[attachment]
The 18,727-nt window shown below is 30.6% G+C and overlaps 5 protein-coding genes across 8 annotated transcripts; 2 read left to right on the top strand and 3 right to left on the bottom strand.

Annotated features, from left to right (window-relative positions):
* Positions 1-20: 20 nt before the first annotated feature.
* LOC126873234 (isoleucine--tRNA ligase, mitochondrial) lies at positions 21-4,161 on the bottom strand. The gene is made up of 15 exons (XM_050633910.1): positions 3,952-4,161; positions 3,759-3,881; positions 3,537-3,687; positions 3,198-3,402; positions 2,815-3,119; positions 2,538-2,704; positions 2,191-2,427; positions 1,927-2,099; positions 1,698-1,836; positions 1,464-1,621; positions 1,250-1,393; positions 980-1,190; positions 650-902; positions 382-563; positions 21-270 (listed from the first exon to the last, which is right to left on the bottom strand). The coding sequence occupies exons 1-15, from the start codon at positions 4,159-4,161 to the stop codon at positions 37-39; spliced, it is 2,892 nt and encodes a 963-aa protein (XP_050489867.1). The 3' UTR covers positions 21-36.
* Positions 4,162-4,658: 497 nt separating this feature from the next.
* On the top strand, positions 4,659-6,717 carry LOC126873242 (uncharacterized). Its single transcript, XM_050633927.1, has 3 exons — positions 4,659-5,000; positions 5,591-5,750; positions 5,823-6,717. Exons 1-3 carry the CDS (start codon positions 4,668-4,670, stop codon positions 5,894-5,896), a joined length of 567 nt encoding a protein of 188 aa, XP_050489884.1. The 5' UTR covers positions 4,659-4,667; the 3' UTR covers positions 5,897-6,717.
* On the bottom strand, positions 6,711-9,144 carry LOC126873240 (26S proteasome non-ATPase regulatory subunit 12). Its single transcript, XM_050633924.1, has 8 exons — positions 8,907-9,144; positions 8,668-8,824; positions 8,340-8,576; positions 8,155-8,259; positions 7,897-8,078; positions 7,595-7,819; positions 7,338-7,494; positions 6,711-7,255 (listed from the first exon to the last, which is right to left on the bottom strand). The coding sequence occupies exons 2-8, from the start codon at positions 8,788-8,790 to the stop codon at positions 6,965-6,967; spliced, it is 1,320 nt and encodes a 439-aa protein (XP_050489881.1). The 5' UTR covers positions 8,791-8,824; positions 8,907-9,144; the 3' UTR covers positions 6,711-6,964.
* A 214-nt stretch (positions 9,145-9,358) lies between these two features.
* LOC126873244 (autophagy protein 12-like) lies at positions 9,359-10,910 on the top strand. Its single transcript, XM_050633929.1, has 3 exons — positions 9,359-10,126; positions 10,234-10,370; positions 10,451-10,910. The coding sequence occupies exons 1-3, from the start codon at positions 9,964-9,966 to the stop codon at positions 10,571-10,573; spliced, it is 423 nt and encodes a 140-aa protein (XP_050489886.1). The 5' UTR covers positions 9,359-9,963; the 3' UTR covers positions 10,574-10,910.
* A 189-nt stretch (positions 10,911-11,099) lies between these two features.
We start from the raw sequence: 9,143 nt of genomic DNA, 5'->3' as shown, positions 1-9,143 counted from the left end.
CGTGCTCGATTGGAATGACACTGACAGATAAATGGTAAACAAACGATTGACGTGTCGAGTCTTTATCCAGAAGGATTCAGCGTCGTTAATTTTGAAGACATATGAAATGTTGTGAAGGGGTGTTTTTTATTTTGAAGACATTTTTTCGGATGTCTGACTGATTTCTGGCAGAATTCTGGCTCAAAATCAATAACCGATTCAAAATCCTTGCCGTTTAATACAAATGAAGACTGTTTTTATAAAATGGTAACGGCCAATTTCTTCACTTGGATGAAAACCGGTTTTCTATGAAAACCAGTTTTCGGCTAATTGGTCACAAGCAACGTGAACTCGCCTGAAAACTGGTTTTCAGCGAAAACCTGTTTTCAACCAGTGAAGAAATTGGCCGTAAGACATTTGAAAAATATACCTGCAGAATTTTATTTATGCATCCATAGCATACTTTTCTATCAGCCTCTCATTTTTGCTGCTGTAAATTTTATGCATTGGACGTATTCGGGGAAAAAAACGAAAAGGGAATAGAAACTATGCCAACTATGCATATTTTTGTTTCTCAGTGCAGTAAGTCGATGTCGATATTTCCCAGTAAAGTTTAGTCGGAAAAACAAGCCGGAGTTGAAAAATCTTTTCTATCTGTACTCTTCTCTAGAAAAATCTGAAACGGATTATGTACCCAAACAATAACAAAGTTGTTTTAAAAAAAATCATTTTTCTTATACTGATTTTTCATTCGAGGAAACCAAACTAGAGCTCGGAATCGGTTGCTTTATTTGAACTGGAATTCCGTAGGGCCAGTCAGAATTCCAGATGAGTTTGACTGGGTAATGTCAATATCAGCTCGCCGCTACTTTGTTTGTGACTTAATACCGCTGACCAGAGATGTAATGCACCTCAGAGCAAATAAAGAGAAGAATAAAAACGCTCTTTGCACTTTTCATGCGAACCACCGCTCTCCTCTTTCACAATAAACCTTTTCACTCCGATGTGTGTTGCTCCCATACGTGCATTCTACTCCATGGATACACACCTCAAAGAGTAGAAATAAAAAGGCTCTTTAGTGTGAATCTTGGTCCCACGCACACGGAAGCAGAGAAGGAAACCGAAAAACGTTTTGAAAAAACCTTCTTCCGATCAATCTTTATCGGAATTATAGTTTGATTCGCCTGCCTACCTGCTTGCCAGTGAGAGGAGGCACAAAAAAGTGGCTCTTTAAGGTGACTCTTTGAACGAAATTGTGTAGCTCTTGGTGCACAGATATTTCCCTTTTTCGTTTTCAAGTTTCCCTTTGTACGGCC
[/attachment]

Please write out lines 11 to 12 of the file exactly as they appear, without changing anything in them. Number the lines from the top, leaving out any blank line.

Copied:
We start from the raw sequence: 9,143 nt of genomic DNA, 5'->3' as shown, positions 1-9,143 counted from the left end.
CGTGCTCGATTGGAATGACACTGACAGATAAATGGTAAACAAACGATTGACGTGTCGAGTCTTTATCCAGAAGGATTCAGCGTCGTTAATTTTGAAGACATATGAAATGTTGTGAAGGGGTGTTTTTTATTTTGAAGACATTTTTTCGGATGTCTGACTGATTTCTGGCAGAATTCTGGCTCAAAATCAATAACCGATTCAAAATCCTTGCCGTTTAATACAAATGAAGACTGTTTTTATAAAATGGTAACGGCCAATTTCTTCACTTGGATGAAAACCGGTTTTCTATGAAAACCAGTTTTCGGCTAATTGGTCACAAGCAACGTGAACTCGCCTGAAAACTGGTTTTCAGCGAAAACCTGTTTTCAACCAGTGAAGAAATTGGCCGTAAGACATTTGAAAAATATACCTGCAGAATTTTATTTATGCATCCATAGCATACTTTTCTATCAGCCTCTCATTTTTGCTGCTGTAAATTTTATGCATTGGACGTATTCGGGGAAAAAAACGAAAAGGGAATAGAAACTATGCCAACTATGCATATTTTTGTTTCTCAGTGCAGTAAGTCGATGTCGATATTTCCCAGTAAAGTTTAGTCGGAAAAACAAGCCGGAGTTGAAAAATCTTTTCTATCTGTACTCTTCTCTAGAAAAATCTGAAACGGATTATGTACCCAAACAATAACAAAGTTGTTTTAAAAAAAATCATTTTTCTTATACTGATTTTTCATTCGAGGAAACCAAACTAGAGCTCGGAATCGGTTGCTTTATTTGAACTGGAATTCCGTAGGGCCAGTCAGAATTCCAGATGAGTTTGACTGGGTAATGTCAATATCAGCTCGCCGCTACTTTGTTTGTGACTTAATACCGCTGACCAGAGATGTAATGCACCTCAGAGCAAATAAAGAGAAGAATAAAAACGCTCTTTGCACTTTTCATGCGAACCACCGCTCTCCTCTTTCACAATAAACCTTTTCACTCCGATGTGTGTTGCTCCCATACGTGCATTCTACTCCATGGATACACACCTCAAAGAGTAGAAATAAAAAGGCTCTTTAGTGTGAATCTTGGTCCCACGCACACGGAAGCAGAGAAGGAAACCGAAAAACGTTTTGAAAAAACCTTCTTCCGATCAATCTTTATCGGAATTATAGTTTGATTCGCCTGCCTACCTGCTTGCCAGTGAGAGGAGGCACAAAAAAGTGGCTCTTTAAGGTGACTCTTTGAACGAAATTGTGTAGCTCTTGGTGCACAGATATTTCCCTTTTTCGTTTTCAAGTTTCCCTTTGTACGGCC